We all had favorites, right? Right?

There’s an old Tom Waits quote (that I can’t seem to source) about the Chamberlin: “It’s a beautiful instrument that dies a little every time you play it.”

When I was growing up, vinyl had a special place in the house—because, like a Chamberlin, every time you played an album, you deformed the record groove just a little bit; whether from too much down-force on your stylus, or the uneven force applied to the inside and outside of the groove when using a fixed tone-arm, or dust or fibers getting in the way, not to mention the possibility of scratching it taking it out of the sleeve, or even a strong enough jolt near the record player causing it to skip.

I was taught at perhaps six to use the Discwasher D4 to clean each album before each use. There was an even more obscure process—I forget the name of the product—that was supposed to be done before the first time you played an album that supposedly protected it in some way I don’t understand at this point.

Anyway, all this ceremony around vinyl was almost a sideshow anyway, because the real principle was that you Didn’t Play The Vinyl. It’s like living off a trust fund, where you Don’t Touch The Capital.

No, vinyl was expensive source material, that you played only once, to record it onto cassette tape, which had the virtues of being both more portable and relatively easily replaceable.

Actually, you played the album twice: the first time watching and adjusting the level meters on the cassette deck to make sure that the peak loudness on the album went right up to, but did not exceed, the clipping point for the cassette.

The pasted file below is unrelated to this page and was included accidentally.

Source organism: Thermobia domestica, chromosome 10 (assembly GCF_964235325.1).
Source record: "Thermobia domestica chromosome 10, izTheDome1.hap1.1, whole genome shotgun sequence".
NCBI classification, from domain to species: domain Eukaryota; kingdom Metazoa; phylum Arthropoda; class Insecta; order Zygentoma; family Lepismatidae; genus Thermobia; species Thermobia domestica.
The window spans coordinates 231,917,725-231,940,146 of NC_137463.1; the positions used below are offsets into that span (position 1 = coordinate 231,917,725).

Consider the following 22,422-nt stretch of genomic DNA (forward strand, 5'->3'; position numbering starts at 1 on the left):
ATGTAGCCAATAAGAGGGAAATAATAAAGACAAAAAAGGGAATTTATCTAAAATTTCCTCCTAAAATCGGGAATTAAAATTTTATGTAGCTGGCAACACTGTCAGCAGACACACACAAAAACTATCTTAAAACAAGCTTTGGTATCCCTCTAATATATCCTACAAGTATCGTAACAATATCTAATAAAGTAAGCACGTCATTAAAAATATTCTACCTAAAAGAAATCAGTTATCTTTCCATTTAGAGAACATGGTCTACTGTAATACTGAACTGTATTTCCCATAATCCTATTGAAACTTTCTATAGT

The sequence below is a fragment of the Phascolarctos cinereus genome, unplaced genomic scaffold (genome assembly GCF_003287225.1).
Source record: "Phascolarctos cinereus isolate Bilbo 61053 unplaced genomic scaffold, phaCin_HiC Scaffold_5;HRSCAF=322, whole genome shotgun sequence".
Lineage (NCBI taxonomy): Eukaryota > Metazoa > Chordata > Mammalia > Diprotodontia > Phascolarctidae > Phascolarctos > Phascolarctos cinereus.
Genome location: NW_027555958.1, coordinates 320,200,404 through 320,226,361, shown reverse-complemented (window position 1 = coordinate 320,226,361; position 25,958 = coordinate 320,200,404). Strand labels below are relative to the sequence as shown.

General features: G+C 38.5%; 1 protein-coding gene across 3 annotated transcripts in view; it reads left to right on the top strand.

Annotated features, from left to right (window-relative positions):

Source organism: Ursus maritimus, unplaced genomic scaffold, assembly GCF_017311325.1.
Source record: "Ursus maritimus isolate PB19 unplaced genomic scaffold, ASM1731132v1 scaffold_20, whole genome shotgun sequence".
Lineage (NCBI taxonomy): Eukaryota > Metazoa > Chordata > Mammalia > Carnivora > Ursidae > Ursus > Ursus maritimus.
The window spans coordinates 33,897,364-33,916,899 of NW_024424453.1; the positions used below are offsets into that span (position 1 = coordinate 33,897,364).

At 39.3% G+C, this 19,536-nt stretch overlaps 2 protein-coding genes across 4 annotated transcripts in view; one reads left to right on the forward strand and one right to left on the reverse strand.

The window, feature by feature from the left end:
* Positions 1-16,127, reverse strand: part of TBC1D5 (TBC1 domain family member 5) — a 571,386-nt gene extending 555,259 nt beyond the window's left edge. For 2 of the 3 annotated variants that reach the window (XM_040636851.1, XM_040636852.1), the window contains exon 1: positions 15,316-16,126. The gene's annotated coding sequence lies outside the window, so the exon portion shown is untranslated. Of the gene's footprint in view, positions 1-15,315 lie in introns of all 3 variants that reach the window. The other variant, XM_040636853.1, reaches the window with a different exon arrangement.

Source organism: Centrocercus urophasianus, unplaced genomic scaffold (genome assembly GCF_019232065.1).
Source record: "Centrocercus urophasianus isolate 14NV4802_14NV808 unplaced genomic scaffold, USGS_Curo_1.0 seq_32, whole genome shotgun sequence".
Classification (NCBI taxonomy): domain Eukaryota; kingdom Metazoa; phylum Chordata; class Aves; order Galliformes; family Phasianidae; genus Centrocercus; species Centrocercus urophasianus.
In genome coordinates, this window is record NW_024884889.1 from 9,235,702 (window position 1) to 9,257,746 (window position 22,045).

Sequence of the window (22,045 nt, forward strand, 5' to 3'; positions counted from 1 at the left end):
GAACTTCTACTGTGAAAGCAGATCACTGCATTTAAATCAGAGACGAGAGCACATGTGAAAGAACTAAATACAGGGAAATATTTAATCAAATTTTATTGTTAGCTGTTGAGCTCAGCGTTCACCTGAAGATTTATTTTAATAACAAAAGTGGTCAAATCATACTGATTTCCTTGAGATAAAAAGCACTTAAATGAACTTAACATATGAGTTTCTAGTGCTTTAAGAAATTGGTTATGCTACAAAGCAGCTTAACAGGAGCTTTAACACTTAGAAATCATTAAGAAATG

You never used Dolby B, because that just made it sound like crap, and you didn’t use Dolby C because that was only on crazy high-end tape decks, and sounded like crap if your deck didn’t have it.

And you sure as hell never bought pre-recorded cassettes, because first, they probably used Dolby B on it (see above), and second, cassette tapes are actually a stupidly delicate medium—even more delicate than vinyl!—so why would you want your primary copy of something on a medium that you know from the get-go is going to die before long?

In college, I always looked down on my friends who obviously lacked the self-respect to not buy pre-recorded cassettes. Sorry guys; I got better. Mostly.

Anyway, all this is to say that I had neurotically intimate knowledge of blank cassette tapes in the early- to mid-80s. I obsessed over the purported difference in frequency response of various formulations of ferrous particles on the tape, while still paying attention to the aesthetics of the shells. I had preferences based on whose insert card I found was better at letting me write down what was on the tape, for crying out loud!

(Am I better now? No, not really.)

So imagine my simultaneous joy and horror at seeing this catalogue of blank cassette tapes show up on Boing Boing. Of going back and seeing the still-familiar-labels-30-years-later of my favorite cassette types (BASF, mostly—we were living in Germany during most of this, after all—with a turn toward TDK at some point). Of seeing some of the early Sony tapes that my Dad would send back from South Korea when he was stationed there in 1974/1975, and that I would thoughtlessly repurpose for music five or six years later.

And, ultimately, of realizing how much better off I am now.

Although I still carry around some of the neuroses—I rarely buy tracks digitally, really only when they offer FLAC as a source format, or maybe some situation where I truly only want to own a particular single, preferring to buy the CD and rip and encode it myself—I must also say that I cannot imagine where my 1000+ albums would live if they were on vinyl, and it would take a lot of cassette tapes to hold the 16K tracks on my somewhat hot-rodded circa-2007 iPod.

That is the size of a cassette tape.

Published by

Michael Alan Dorman

Yogi, brigand, programmer, thief, musician, Republican, cook.

I leave it to you figure out which ones are accurate.